Let's begin with a new image:
What a perfect image! Now that we've seen this amazing picture, let's get to identifying!
I pretty much knew who everyone was when Charlie Judkins sent me the Ebay auction that this came from. Thankfully there was a picture also identifying everyone, to check my answers as to who they are!
So close! Those damn Emerson's are always the hardest ones.
It's only because I've only seen one of them(Victor). Oddly enough, I had guessed Georgie Emerson was a really young and handsome chap, assumed to be the best-looking of the Emerson boys, and what d'ya know! That was a complete wildcard guess, and it just happened to be true! At first glance, I thought Steve Porter was someone else(thought he was J. W. Myers...), because of that young and new mustache he's got. He looks very strange with facial hair, though he fits the "dandy" category even more than he regularly did. But one thing is for sure, we can now prove that one of the singers in that infernal pianist picture from 1897 IS Porter. Take a look:
That is certainly the same physique as Porter in the other picture.
Now let's not kid ourselves, I really freaked out when I saw this new picture because of Spencer. Finally! A clear, full length image of Spencer. That's exactly what I needed. Spencer looks pretty much exactly as we would all expect him to look. Luckily, he's not hard to spot. Strangely enough, I drew a cartoon of Spencer last evening, and now that we've got comparison, I wasn't too far off! It's the strangest thing really, being able to educatedly guess the physique of a character and have drawn them many times, to only see fully what they looked like perhaps years after first learning of them. That's pretty much what happened with my cartoons of Spencer, and now they will be pristine in their accuracy! Now that I've seen this picture, I can actually picture Spencer making all those records.
Perfect. Now he can haunt me in my dreams.
Yep, it seems fitting now. Before seeing this image, I couldn't really set the strange face to the records, but now it's clear. This is going to make listening to Spencer records a whole lot more fun. He's just as much a dandy as expected, and how much of a stereotype is it to have Spencer right next to Ossman? That's almost to be expected of them. Never really thought that duo was the best, but maybe we're wrong. I have long assumed that Ossman's picky nature and short temper couldn't have gone over well with Spencer, but maybe they were the types that could go out for a drink after the studio day(like he and Hylands the year after this picture was taken). Speaking of that, this picture was taken in 1898, and the specific date can be seen in an edition of The Phonoscope, of which a section was published describing the exact event that this picture was taken. All the names were listed too, so that even better identifies everyone in the picture. This was a day where the leading Columbia talent(then where's Hylands?) went to the Berliner company to make some records, including unusual talent members like George Schweinfest and George Graham(!).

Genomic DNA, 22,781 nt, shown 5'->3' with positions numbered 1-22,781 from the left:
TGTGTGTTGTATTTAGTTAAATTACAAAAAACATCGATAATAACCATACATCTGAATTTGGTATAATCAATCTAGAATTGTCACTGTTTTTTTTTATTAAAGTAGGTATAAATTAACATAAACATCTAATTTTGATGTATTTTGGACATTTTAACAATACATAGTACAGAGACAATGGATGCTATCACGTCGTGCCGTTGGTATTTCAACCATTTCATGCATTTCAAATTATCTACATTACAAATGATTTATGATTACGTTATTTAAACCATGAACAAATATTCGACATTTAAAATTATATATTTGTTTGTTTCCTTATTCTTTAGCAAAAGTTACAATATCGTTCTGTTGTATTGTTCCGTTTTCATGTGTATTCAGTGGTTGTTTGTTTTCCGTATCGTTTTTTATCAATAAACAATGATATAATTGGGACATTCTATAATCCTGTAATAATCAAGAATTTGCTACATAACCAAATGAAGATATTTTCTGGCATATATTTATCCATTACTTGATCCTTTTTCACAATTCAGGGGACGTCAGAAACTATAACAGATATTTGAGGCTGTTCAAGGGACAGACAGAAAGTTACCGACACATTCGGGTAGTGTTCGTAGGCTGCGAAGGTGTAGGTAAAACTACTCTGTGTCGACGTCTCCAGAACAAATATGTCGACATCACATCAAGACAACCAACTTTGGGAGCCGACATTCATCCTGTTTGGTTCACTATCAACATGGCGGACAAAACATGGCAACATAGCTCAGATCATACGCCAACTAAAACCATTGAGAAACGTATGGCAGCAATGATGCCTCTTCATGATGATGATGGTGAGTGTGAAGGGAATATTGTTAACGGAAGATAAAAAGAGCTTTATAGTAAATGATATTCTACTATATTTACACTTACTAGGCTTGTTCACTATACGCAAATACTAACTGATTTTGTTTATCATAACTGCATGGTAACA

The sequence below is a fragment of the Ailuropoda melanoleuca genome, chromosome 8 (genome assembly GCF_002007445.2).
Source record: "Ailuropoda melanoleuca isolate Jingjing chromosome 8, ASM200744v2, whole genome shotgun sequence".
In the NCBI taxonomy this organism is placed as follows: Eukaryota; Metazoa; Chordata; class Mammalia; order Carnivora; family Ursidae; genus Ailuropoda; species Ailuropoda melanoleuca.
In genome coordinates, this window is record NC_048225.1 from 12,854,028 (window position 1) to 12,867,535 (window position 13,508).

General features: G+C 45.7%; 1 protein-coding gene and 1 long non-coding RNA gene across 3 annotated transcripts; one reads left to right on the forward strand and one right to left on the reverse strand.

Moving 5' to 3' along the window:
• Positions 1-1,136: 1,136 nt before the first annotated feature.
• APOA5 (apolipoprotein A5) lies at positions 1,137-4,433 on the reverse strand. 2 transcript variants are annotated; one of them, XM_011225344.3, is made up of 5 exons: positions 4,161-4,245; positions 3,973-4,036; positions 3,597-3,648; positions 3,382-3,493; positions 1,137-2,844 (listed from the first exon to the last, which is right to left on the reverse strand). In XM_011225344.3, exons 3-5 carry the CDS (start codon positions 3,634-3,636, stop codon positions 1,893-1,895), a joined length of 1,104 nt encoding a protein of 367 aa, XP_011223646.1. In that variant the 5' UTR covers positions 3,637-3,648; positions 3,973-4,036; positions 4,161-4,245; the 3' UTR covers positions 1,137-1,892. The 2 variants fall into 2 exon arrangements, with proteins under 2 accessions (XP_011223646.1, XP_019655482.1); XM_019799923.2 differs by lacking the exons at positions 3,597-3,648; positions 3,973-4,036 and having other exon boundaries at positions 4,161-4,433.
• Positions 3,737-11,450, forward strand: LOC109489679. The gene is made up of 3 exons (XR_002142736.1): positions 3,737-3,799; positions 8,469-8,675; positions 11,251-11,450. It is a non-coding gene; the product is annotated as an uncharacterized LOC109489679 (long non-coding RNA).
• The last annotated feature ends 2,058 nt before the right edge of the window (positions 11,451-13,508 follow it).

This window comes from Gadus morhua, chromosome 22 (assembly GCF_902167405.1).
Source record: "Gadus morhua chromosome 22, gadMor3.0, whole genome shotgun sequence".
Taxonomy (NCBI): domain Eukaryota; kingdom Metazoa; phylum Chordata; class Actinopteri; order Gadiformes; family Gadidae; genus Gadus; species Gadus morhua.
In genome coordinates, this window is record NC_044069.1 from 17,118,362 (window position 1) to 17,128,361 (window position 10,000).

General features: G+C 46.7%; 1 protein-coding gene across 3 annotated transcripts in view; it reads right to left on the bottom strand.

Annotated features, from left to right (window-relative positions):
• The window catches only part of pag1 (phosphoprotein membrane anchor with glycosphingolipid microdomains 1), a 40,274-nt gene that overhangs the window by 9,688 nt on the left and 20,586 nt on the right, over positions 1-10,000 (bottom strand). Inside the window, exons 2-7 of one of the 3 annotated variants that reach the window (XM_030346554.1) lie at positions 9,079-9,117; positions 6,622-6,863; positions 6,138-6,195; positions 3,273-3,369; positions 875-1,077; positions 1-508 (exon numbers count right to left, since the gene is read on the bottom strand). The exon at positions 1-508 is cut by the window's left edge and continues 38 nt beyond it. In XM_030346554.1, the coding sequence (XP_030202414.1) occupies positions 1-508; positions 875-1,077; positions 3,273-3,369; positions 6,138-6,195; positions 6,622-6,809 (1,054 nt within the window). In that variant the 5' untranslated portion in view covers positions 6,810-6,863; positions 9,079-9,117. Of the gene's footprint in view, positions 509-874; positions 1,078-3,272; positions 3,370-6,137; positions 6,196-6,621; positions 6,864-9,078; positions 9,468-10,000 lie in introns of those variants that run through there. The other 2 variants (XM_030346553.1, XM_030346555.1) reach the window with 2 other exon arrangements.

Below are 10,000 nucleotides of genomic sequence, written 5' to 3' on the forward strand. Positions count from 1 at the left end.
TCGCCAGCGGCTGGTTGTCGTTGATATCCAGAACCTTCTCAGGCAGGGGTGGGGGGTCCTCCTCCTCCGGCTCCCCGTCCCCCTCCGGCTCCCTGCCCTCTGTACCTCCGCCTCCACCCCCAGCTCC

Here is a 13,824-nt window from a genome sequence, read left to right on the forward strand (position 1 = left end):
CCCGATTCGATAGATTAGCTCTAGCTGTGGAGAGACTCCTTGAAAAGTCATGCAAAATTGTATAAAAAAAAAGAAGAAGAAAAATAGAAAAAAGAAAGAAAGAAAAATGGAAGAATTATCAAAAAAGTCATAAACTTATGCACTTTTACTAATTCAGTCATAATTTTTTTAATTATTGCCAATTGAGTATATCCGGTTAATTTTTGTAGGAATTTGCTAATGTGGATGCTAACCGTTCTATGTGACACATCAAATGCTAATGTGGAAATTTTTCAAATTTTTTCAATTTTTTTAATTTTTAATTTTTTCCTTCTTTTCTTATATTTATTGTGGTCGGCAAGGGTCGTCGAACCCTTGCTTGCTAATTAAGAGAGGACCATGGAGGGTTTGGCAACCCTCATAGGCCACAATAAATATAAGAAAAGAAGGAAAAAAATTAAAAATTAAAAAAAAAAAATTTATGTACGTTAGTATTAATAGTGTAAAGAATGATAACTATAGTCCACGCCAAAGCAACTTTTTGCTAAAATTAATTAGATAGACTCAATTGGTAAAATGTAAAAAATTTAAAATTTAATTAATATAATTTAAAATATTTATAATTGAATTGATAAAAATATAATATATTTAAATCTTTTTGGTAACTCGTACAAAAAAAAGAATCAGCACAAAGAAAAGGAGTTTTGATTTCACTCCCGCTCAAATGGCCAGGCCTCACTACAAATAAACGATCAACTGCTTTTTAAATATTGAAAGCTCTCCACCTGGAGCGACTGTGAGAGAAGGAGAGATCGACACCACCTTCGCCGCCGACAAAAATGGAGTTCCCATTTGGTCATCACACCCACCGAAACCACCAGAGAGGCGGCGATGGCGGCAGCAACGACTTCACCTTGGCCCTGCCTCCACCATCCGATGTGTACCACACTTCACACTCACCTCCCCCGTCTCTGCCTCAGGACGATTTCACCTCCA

How weird is it to see George Graham in another photo? Very much so. Going from completely mysterious and only one image, to a full-length image where he pretty much looks the same. Something so note, everyone looks pretty much how we've been told personality wise, as well as their appearance. Gaskin actually looks like he's relatively short, something a little unexpected, however, he certainly looks an Irish stereotype to the highest degree. Ossman, Spencer and Porter are dressed flashy, as expected. Gaskin is smoking, and so are Spencer and Ossman, but oddly enough, something about seeing Quinn with a cigar is a little unfitting. Everything about Hunting is fantastic, like every picture of him there is, even that funny-looking, slightly cockide tie and little jeweled drop on his chain. Schweinfest is pretty much exactly as we'd expect him to be, modest, squinting a little(no glasses though hmm...) with a somewhat serious face. Certainly looks the Issler orchestra member he was.
Looks like a guy you'd like to know. And he was!
He also looks a German stereotype, much like how Gaskin does with the Irish thing. It's also nice to really get an idea of height difference since that's really the hardest thing to perfect with my cartoons of these figures. Of course Spencer is the tallest, and Gaskin, Quinn, Schweinfest, and Clyde Emerson are the shorter ones, which is really helpful to see. It's actually great to see the height difference of Spencer and Ossman very clearly, since Ossman appears to be taller than some had previously thought. Ossman had lots of leg, and that's clear in the many images of him out there. This has been made clear by this image. Spencer had a long neck and lots hair, both of those things can be observed here(not really the hair thing, but kind of).